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Bad Hippo

posted by Angie Littwin

The New York Times has a double dose of consumer credit pieces today. If you haven't seen them yet, the first is an editorial about the intersection of bankruptcy law and the rise in home foreclosures.  Interestingly, the editorial's primary concern is not with the changes from 2005, but about a 30-year-old provision prohibiting the modification of repayment terms on primary residence mortgages in Chapter 13. The editorial argues that this provision may have been sensible when most mortgages were straight-forward, low-risk loans, but that with the rise of riskier, more complicated mortgage products, courts need more discretion to protect homeowners.

Second is Erik Eckholm’s article, "Enticing Ad, Little Cash and Then a Lot of Regret" about the new wave of mail-order-financed computer companies, such as BlueHippo, Circuit Micro, and Financing Alternatives, where customers make small installment payments through bank-account deductions in exchange for computers that (ideally) arrive by mail. I had heard BlueHippo’s radio ads and wondered about the service. I have my own variation on the motto, "if it seems too good to be true, it probably is," which is that, "if it's a new, heavily advertised financing option aimed at low-income people that seems reasonable at first, it's probably not." So I'd assumed there was something fishy about the service, but I hadn't had a chance to look into it. Fortunately, the New York Times did the investigation for me.  It turns out that Better Business Bureaus across the country have been flooded with complaints about these services. Financing Alternatives is currently the Norfolk, Virginia office's number one subject of complaints. The Orange County office has had a similar relationship with Circuit Micro. And attorneys general in Maryland, Illinois, and West Virginia have taken action against BlueHippo.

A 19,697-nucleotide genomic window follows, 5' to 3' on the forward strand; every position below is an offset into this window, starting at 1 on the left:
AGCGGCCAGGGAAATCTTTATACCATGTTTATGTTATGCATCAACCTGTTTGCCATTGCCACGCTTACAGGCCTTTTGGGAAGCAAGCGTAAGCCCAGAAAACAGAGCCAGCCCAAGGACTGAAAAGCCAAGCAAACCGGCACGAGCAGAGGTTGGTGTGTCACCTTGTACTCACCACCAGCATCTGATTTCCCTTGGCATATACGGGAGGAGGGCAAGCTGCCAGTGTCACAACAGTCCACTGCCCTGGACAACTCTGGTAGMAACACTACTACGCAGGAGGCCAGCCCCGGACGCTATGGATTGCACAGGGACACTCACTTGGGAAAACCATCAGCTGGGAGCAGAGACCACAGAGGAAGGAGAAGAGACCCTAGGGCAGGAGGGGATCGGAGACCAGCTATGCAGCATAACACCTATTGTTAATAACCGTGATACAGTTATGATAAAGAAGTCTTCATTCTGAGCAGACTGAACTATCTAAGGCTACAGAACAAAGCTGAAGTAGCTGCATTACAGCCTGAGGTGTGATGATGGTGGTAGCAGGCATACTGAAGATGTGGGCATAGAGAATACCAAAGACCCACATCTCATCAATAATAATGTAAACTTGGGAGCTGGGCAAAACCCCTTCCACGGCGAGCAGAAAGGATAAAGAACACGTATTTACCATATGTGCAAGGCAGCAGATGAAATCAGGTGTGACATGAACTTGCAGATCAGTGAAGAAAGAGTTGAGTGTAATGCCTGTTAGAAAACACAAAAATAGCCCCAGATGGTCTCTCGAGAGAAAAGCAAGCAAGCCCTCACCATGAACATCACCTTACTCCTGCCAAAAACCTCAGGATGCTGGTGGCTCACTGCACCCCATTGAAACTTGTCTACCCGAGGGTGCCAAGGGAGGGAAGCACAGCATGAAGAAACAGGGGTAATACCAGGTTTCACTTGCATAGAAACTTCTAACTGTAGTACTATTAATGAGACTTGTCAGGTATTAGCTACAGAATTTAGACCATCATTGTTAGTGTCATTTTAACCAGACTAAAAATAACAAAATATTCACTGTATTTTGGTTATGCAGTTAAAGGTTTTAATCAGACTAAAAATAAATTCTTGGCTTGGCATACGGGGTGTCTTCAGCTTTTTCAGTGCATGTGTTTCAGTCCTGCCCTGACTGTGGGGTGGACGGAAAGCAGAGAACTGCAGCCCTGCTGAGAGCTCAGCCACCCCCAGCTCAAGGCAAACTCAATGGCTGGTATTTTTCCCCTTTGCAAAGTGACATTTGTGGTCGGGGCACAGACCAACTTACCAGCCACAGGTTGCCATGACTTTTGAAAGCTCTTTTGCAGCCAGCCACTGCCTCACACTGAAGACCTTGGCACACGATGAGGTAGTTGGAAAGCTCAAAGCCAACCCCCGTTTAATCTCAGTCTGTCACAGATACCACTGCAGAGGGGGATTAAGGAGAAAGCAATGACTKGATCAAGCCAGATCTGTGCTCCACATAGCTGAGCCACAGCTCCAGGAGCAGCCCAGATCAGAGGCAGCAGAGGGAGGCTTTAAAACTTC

In theory, a service that enables low-income consumers to buy computers using small payments over time is a good idea. These days, computer competence is a basic prerequisite of upward-mobility. Most higher educational institutions assume (or require) that their students have computers. Obtaining the skills to compete with their middle-class, My Space-entrenched peers is crucial for the younger generation of low-income people. For low-income parents who want their children to do well, finding them a computer is a pressing concern. There are two major problems with these computer sellers, however.